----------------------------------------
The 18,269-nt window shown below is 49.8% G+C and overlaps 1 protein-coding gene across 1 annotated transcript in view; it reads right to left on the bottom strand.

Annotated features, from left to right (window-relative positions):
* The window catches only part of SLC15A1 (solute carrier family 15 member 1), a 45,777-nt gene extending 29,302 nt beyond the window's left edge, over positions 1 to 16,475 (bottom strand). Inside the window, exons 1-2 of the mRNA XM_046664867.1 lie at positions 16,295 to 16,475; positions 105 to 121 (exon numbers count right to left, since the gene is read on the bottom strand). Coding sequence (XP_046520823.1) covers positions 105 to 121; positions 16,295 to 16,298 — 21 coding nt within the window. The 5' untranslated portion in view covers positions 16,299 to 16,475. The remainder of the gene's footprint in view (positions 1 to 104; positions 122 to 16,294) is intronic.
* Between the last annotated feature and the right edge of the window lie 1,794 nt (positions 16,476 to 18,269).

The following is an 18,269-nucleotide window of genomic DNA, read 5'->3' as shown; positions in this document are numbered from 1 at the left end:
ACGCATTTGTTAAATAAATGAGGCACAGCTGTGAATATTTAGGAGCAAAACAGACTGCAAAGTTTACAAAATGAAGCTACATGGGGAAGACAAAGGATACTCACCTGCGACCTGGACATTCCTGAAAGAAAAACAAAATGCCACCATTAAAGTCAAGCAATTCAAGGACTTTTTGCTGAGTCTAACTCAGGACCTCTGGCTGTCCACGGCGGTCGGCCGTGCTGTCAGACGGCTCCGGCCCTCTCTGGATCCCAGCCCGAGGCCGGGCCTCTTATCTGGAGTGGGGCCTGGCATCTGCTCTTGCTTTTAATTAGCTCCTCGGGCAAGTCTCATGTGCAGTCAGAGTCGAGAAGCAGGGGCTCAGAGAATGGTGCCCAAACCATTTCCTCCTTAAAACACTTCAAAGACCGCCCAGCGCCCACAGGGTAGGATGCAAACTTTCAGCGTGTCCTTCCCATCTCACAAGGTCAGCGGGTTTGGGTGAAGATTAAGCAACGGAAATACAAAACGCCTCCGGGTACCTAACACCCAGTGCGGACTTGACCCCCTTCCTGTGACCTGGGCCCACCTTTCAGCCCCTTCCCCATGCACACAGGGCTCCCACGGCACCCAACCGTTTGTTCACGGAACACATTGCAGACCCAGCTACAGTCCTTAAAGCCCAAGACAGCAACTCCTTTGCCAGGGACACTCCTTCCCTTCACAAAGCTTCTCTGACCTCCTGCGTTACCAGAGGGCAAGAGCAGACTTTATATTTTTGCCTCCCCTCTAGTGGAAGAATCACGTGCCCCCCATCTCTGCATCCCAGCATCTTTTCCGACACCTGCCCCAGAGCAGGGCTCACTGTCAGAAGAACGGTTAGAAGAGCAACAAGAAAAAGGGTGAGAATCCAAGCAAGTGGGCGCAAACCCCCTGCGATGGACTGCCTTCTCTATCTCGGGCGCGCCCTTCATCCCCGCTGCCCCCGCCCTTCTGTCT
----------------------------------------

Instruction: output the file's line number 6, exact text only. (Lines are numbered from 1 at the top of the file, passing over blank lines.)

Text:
ACGCATTTGTTAAATAAATGAGGCACAGCTGTGAATATTTAGGAGCAAAACAGACTGCAAAGTTTACAAAATGAAGCTACATGGGGAAGACAAAGGATACTCACCTGCGACCTGGACATTCCTGAAAGAAAAACAAAATGCCACCATTAAAGTCAAGCAATTCAAGGACTTTTTGCTGAGTCTAACTCAGGACCTCTGGCTGTCCACGGCGGTCGGCCGTGCTGTCAGACGGCTCCGGCCCTCTCTGGATCCCAGCCCGAGGCCGGGCCTCTTATCTGGAGTGGGGCCTGGCATCTGCTCTTGCTTTTAATTAGCTCCTCGGGCAAGTCTCATGTGCAGTCAGAGTCGAGAAGCAGGGGCTCAGAGAATGGTGCCCAAACCATTTCCTCCTTAAAACACTTCAAAGACCGCCCAGCGCCCACAGGGTAGGATGCAAACTTTCAGCGTGTCCTTCCCATCTCACAAGGTCAGCGGGTTTGGGTGAAGATTAAGCAACGGAAATACAAAACGCCTCCGGGTACCTAACACCCAGTGCGGACTTGACCCCCTTCCTGTGACCTGGGCCCACCTTTCAGCCCCTTCCCCATGCACACAGGGCTCCCACGGCACCCAACCGTTTGTTCACGGAACACATTGCAGACCCAGCTACAGTCCTTAAAGCCCAAGACAGCAACTCCTTTGCCAGGGACACTCCTTCCCTTCACAAAGCTTCTCTGACCTCCTGCGTTACCAGAGGGCAAGAGCAGACTTTATATTTTTGCCTCCCCTCTAGTGGAAGAATCACGTGCCCCCCATCTCTGCATCCCAGCATCTTTTCCGACACCTGCCCCAGAGCAGGGCTCACTGTCAGAAGAACGGTTAGAAGAGCAACAAGAAAAAGGGTGAGAATCCAAGCAAGTGGGCGCAAACCCCCTGCGATGGACTGCCTTCTCTATCTCGGGCGCGCCCTTCATCCCCGCTGCCCCCGCCCTTCTGTCT